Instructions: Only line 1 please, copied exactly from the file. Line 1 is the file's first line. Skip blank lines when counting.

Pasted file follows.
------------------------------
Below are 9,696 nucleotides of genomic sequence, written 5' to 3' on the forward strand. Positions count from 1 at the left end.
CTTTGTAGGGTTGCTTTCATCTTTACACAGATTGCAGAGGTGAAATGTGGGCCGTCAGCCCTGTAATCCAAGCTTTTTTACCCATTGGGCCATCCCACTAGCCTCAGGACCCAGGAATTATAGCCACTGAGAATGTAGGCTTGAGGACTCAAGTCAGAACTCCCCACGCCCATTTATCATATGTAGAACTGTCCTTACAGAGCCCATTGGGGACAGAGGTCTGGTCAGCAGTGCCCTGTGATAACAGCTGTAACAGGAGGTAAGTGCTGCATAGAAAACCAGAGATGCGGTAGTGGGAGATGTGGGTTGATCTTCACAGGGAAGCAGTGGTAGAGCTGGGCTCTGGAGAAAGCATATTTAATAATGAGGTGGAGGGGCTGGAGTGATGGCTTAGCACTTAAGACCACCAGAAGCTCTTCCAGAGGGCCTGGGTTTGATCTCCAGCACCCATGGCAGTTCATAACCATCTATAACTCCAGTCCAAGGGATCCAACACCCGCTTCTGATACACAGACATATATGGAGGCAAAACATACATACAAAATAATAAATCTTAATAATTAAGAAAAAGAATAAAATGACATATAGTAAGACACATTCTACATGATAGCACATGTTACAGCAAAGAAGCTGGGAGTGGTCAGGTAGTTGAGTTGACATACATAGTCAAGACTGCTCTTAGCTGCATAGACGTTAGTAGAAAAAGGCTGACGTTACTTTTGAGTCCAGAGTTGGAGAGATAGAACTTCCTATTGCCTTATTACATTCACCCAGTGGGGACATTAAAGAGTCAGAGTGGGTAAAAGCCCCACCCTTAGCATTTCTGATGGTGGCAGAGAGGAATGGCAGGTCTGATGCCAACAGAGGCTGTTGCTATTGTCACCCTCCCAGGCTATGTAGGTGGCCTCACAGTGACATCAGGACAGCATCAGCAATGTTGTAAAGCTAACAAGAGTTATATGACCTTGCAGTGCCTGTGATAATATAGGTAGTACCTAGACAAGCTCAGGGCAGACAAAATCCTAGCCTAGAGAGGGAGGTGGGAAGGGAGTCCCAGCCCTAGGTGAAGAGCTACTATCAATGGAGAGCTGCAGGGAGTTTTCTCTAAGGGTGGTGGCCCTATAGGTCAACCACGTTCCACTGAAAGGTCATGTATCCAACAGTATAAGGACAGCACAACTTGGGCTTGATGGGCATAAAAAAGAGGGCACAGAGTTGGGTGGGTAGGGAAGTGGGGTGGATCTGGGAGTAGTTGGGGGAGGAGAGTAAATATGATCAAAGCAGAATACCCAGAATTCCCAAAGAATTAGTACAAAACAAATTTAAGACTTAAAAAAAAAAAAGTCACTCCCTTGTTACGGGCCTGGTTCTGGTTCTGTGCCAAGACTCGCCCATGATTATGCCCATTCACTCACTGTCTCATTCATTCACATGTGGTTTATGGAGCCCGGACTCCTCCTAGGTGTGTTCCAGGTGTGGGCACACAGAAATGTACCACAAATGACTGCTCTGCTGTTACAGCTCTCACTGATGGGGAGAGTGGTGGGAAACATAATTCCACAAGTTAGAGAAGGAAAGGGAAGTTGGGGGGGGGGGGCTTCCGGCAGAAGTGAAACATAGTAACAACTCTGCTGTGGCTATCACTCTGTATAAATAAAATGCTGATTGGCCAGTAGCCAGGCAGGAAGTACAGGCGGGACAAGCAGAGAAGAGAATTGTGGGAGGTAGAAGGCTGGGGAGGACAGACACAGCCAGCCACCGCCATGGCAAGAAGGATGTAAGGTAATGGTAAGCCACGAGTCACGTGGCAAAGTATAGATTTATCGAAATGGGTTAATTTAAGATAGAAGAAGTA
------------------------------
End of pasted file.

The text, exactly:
Below are 9,696 nucleotides of genomic sequence, written 5' to 3' on the forward strand. Positions count from 1 at the left end.